By Cathy Holtslander
The United States-Mexico-Canada Agreement (USMCA), proposed to replace NAFTA, covers grain in just four paragraphs of the Agriculture Chapter, but the section has serious implications for Canadian farmers. It would give US-grown wheat a free ride on Canada’s international reputation and ultimately threaten the quality control system that allows prairie farmers to obtain premium prices for our wheat. USMCA gives American interests a voice in consultations about our seed regulatory system, encroaching upon our seed sovereignty. The USMCA’s grain measures primarily concern the bulk wheat exports of Canada and the USA, as Mexico is not a significant wheat exporter, and Canadian millers are already able to freely import US wheat for food processing.
The USMCA grain section requires Canada to give imported US wheat the same grade as our own, and would prevent Canada from identifying country of origin for US wheat on our grade certificates. To implement these measures, we would have to amend the Canada Grain Act, which currently says imported wheat must be identified as “foreign,” kept segregated from Canadian wheat, and graded as “sample” if delivered into our bulk handling system destined for export. The Canada Grain Act requirements are the foundation of Canada’s reputation for quality assured grain.
Canada’s class and grading system is highly valued by our international customers because our system assures customers they will get known and consistent quality in our shipments. They pay higher prices because of our quality assurance standards. Canadian farmers need higher prices to offset our transportation costs since our grain growing area is so far from port compared with other grain-exporting countries. Grain farming is viable on the prairies due to the higher prices we are able to command with our quality standard.
Canada’s grain grading system is the world’s most sophisticated and rigorous. It is authorized by the Canada Grain Act and implemented by the Canadian Grain Commission (CGC). Our farmers take their grain to a country elevator where it is priced according to grade (quality) and class (type). Each registered variety of wheat is assigned a class based on its end-use properties (good for bread vs. pasta vs. crackers, etc.). There are standards for grading every load of wheat (Grades 1, 2, 3, Feed and Sample) based on quality factors. Once the elevator purchases the grain, it goes into a bulk hopper at the grain elevator with other loads of wheat of the same class and grade. Later it goes into a rail car that takes it to port, and it is loaded onto a ship for export.
The USMCA breaks this system. It says our elevators have to accept US-grown grain, give a grade as if it was Canadian-grown, and allow it to be mixed with Canadian grain. Mixed shipments of US-grown and Canadian wheat sold as if they were 100% Canadian will undermine our Canadian brand and its quality premium. The CGC is responsible for upholding our quality standards, but would have no ability to enforce compliance if American growers violated our rules, as it has no authority in the USA. Quality issues that could result from US-grown grain include fraudulent sales of unregistered varieties, unauthorized pesticide residues and incidents of genetically modified wheat contamination.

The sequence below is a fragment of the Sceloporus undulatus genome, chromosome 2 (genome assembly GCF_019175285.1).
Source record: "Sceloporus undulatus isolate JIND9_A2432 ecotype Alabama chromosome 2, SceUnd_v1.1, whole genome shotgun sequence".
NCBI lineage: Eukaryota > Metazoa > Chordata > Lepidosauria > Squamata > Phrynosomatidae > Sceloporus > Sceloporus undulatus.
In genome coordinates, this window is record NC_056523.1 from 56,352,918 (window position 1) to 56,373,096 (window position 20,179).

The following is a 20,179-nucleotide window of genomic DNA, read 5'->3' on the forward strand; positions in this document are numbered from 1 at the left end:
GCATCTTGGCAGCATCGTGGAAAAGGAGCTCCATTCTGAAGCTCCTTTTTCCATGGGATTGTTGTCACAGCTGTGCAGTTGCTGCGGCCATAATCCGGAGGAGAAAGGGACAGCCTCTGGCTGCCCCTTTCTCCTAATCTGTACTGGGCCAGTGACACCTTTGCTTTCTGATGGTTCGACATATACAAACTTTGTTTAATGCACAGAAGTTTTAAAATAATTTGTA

The USMCA’s third paragraph on grain is a further attack on our grading system. It would force Canada to discuss with the USA “issues related to the operation of a domestic grain grading or grain class system, including issues related to the seed regulatory system associated with the operation of any such system.” This gives Americans a front row seat in our consultation process. Under the banner of “Seed Synergy” multinational seed and chemical corporations are aggressively lobbying for radical changes to our seed system. They aim to get rid of existing public-interest-based quality control measures and set up an “industry led, government enabled” system that would maximize the companies’ ability to control access to seed and increase seed prices and input costs for farmers. The Canadian Food Inspection Agency has held numerous consultations on our seed regulations. For more than two decades, results have always supported upholding our quality control system and regulating in the public interest. The USMCA undermines our seed sovereignty by giving the USA undue influence over Canada’s decisions.
Along with dairy producers, Canada's grain farmers are being asked to shoulder the burden of failed trade negotiations. We are giving away, to a foreign competitor, the capability to set the parameters of our grain trade. Given the federal government's hope that agriculture will lead the way in increasing Canada's export trade, it is incomprehensible that they are planning to hand the keys over to the United States. The section on grain in the USMCA cannot be allowed to remain.
Cathy Holtslander is the Director of Research and Policy for the National Farmers Union